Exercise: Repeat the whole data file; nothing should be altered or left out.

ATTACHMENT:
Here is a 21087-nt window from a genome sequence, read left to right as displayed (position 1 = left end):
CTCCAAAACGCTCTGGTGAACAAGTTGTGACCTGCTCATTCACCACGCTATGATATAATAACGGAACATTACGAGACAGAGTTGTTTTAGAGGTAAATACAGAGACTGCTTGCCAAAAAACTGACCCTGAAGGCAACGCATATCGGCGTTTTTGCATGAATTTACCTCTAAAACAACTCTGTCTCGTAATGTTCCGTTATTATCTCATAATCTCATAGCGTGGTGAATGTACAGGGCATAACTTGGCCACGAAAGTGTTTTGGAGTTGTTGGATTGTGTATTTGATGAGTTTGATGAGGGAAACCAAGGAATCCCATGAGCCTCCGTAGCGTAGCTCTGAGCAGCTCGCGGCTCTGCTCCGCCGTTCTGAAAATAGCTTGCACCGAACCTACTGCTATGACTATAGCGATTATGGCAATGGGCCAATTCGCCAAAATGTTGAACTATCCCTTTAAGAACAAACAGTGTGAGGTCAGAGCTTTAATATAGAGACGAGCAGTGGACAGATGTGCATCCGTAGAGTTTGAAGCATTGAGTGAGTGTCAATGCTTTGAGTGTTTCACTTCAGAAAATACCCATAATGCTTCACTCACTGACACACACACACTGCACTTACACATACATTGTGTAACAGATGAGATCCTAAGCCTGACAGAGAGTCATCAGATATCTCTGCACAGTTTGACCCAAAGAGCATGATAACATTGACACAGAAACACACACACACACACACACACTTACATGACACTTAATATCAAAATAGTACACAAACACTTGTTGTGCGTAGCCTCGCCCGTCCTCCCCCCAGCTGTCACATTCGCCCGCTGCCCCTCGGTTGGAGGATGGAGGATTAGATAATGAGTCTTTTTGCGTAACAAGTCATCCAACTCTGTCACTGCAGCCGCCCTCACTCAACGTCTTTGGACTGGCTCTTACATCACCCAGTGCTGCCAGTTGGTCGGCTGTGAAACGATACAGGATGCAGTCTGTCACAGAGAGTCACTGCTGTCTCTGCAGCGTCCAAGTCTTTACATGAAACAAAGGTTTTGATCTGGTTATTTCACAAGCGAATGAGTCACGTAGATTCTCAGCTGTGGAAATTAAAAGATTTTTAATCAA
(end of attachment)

Here is a 21087-nt window from a genome sequence, read left to right as displayed (position 1 = left end):
CTCCAAAACGCTCTGGTGAACAAGTTGTGACCTGCTCATTCACCACGCTATGATATAATAACGGAACATTACGAGACAGAGTTGTTTTAGAGGTAAATACAGAGACTGCTTGCCAAAAAACTGACCCTGAAGGCAACGCATATCGGCGTTTTTGCATGAATTTACCTCTAAAACAACTCTGTCTCGTAATGTTCCGTTATTATCTCATAATCTCATAGCGTGGTGAATGTACAGGGCATAACTTGGCCACGAAAGTGTTTTGGAGTTGTTGGATTGTGTATTTGATGAGTTTGATGAGGGAAACCAAGGAATCCCATGAGCCTCCGTAGCGTAGCTCTGAGCAGCTCGCGGCTCTGCTCCGCCGTTCTGAAAATAGCTTGCACCGAACCTACTGCTATGACTATAGCGATTATGGCAATGGGCCAATTCGCCAAAATGTTGAACTATCCCTTTAAGAACAAACAGTGTGAGGTCAGAGCTTTAATATAGAGACGAGCAGTGGACAGATGTGCATCCGTAGAGTTTGAAGCATTGAGTGAGTGTCAATGCTTTGAGTGTTTCACTTCAGAAAATACCCATAATGCTTCACTCACTGACACACACACACTGCACTTACACATACATTGTGTAACAGATGAGATCCTAAGCCTGACAGAGAGTCATCAGATATCTCTGCACAGTTTGACCCAAAGAGCATGATAACATTGACACAGAAACACACACACACACACACACACTTACATGACACTTAATATCAAAATAGTACACAAACACTTGTTGTGCGTAGCCTCGCCCGTCCTCCCCCCAGCTGTCACATTCGCCCGCTGCCCCTCGGTTGGAGGATGGAGGATTAGATAATGAGTCTTTTTGCGTAACAAGTCATCCAACTCTGTCACTGCAGCCGCCCTCACTCAACGTCTTTGGACTGGCTCTTACATCACCCAGTGCTGCCAGTTGGTCGGCTGTGAAACGATACAGGATGCAGTCTGTCACAGAGAGTCACTGCTGTCTCTGCAGCGTCCAAGTCTTTACATGAAACAAAGGTTTTGATCTGGTTATTTCACAAGCGAATGAGTCACGTAGATTCTCAGCTGTGGAAATTAAAAGATTTTTAATCAA